Disclaimer: After watching Randy Wolf throw six good innings on Monday night, I’m no longer sure I know anything about baseball, so what follows may just be gibberish.
And, of course, there’s no turning back from my early-May proclamation that Troy Tulowitzki is now in a tier of his own at the shortstop position. Four weeks later, the Rockies slugger has cooled some – he “only” had a wRC+ of 172 in May, compared to 211 in April, and he’s off to a horrid 1-for-4 in June – but he’s still producing far beyond what any player at the position could even dream of.
Having said that, the resurgence of Hanley Ramirez, the continued success of Alexei Ramirez and the staying power of some early-season surprises, the position remains an interesting one.
Even if you love Hanley Ramirez, Tulowitzki projects to beat him handily in every category except stolen bases for the rest of the season. The only reason anyone would take Ramirez is a belief that Tulowitzki is “due” to get injured, which is not only impossible to know but also ignores Ramirez’ own spotty track record for healthy.
Ramirez obviously tops the second tier, then, and he’s followed by three names that you’ll probably vary on in terms of how much you like them. Desmond remains the most likely bet for 20-20 per-600 numbers and the underlying statistics suggest a batting average rise could be coming, while Reyes is always a top play when healthy, which he is for the time being. Alexei Ramirez is the most interesting name, as he’s been the number two player at the position so far and projects to keep on producing, just at a lesser level. Given the risks associated with the next tier, he slots in here for now.
This tier is a nice reminder of how mixed a bag the spot can be. Gordon’s projections aren’t great beyond the steals but they don’t fully account for the change in his discipline profile so far, and I’d personally bet he steals another 30. Andrus and Segura, too, are good bets for another 20 steals. Castro and Rollins present a lower stolen base upside but a better balance with power, and Zobrist does a little bit of everything, making him the easiest to plug in (he’s multi-position eligible, too) but tough to rely on for anything beyond what has now been established as his standard.
This becomes kind of a specialist category, offering similar profiles to the players in tier three but with lower upsides and greater risk. Lowrie, Peralta, Hardy and Asdrubal Cabrera bring pop, Everth Cabrera and Villar bring steals, and Simmons offers a bit of each, with projections remaining bullish despite a slow start at the dish. Oh, and a prediction: Hardy, who owns an 11 percent career HR/FB rate but has zero home runs on 58 fly balls, will eventually homer.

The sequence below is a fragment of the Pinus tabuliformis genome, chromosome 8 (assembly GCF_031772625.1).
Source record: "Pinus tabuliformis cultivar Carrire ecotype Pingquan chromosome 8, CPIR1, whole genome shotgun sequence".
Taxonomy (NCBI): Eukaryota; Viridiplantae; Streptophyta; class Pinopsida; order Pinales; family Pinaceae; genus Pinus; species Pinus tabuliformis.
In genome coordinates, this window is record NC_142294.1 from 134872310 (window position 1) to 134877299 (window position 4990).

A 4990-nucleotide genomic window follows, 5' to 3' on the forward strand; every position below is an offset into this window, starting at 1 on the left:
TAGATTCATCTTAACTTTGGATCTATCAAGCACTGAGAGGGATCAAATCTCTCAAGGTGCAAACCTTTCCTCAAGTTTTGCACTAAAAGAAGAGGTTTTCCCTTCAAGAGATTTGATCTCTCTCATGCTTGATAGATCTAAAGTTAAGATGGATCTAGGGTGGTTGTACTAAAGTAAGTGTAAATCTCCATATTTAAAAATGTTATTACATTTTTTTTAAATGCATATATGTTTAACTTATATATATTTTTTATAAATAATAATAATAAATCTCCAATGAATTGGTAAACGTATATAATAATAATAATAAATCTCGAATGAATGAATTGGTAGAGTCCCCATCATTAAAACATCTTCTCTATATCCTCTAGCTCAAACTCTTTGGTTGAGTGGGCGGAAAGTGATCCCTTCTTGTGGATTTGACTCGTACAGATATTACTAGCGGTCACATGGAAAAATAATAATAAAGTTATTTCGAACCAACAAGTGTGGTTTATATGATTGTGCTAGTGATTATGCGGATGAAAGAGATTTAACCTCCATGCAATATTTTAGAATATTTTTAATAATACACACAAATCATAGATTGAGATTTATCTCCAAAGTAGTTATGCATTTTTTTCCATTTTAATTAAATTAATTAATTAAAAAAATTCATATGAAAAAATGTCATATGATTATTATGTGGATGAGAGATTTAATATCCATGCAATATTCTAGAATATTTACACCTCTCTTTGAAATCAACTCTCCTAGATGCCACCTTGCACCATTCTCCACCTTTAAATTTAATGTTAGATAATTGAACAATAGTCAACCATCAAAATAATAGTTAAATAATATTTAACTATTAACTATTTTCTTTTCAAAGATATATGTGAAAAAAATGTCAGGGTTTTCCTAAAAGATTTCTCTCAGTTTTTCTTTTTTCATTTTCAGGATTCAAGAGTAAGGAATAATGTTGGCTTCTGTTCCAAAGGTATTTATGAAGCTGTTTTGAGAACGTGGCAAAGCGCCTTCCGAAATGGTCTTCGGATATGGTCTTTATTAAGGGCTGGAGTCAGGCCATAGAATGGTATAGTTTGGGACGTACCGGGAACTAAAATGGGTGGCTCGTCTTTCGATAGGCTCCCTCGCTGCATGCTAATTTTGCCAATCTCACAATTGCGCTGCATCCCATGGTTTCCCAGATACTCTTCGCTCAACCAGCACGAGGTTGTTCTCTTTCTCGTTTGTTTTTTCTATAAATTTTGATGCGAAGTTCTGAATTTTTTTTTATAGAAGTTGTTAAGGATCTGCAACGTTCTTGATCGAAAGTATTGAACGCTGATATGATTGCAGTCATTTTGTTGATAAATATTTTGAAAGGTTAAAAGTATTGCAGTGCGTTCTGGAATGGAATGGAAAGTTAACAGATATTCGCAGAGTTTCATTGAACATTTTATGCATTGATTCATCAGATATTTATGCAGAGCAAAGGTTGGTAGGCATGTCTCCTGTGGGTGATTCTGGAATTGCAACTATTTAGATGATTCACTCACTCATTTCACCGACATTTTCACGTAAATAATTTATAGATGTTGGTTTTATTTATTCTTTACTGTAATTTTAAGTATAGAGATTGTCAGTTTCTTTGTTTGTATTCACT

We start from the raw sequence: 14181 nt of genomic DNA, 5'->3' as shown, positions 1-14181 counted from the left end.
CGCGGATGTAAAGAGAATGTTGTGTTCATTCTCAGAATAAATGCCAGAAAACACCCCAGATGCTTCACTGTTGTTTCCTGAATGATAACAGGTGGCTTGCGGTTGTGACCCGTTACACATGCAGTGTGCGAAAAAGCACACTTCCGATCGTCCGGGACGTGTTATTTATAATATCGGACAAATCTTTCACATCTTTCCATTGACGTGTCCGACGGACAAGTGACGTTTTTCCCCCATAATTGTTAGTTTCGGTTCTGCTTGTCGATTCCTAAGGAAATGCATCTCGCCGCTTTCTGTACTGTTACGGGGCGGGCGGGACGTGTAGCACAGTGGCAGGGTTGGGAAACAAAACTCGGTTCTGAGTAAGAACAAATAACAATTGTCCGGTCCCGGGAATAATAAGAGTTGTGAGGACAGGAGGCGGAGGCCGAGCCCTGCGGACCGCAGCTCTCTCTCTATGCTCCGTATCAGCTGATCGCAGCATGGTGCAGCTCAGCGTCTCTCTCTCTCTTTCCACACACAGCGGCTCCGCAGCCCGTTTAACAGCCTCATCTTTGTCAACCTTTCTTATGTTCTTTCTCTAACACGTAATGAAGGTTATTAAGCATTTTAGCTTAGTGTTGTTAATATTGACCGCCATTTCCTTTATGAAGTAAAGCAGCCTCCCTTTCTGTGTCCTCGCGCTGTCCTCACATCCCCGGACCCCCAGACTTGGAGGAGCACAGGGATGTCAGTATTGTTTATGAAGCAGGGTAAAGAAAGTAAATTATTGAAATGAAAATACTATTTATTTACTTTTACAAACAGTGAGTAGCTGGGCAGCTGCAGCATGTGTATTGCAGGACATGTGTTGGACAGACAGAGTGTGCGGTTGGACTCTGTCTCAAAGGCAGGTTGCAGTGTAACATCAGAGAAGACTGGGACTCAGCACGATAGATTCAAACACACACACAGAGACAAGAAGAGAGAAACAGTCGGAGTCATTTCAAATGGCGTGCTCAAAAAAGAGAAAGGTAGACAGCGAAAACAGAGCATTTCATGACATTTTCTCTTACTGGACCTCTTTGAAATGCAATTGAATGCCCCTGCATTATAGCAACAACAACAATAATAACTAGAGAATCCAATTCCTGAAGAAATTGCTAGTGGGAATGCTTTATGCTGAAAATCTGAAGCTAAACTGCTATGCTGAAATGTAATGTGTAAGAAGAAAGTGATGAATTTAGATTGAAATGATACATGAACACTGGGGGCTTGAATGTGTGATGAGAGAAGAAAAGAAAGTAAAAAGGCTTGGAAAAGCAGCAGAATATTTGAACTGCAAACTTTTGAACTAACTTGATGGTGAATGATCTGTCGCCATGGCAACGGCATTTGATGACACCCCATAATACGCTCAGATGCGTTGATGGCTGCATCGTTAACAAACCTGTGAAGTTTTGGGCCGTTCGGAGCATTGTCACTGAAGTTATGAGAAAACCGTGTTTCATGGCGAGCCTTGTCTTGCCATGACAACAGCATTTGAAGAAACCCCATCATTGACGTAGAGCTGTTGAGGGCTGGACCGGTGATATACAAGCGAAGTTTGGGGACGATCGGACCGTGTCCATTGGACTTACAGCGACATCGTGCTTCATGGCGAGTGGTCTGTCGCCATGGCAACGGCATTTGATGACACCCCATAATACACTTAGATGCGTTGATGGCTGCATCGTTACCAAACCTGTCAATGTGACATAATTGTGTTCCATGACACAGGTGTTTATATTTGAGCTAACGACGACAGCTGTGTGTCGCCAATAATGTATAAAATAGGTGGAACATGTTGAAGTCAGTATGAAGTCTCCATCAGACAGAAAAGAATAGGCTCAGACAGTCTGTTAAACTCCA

Can we trust Escobar at this point? Will Drew have anything left? Is Owings going to continue to get the requisite playing time for a prorated 12-15? Will Brad Miller get it together in time to avoid demotion? Some of you will have no choice but to hope on questions like these, and that’s completely fine, but you’re just splitting hairs based on how you evaluate each profile. Bogaerts and Aybar, however, are close to the fourth tier, with the former still looking like a 20-home run bat and the latter being the safest (and most boring) fantasy player of the last three seasons and the last six if you ignore his unlikely 2011 breakout.
Slim pickings here, enough so that I’ve kept Furcal on the DL for chunks of the season in a really deep league hoping that he’s eventually used. Jeter probably also has one hot streak left in him, if you can time it right, because it wouldn’t be a Jeter final season without him tricking Yankees fans into thinking he could go another year.
The table below shows the players listed here with their rank to date and their Steamer Rest of Season projections:
|Player||Preseason Rank||Tier||Rank To Date||AVG||R||RBI||HR||SB|
Blake Murphy is a freelance sportswriter based out of Toronto. Formerly of the Score, he's the managing editor at Raptors Republic and frequently pops up at Sportsnet, Vice, and around here. Follow him on Twitter @BlakeMurphyODC.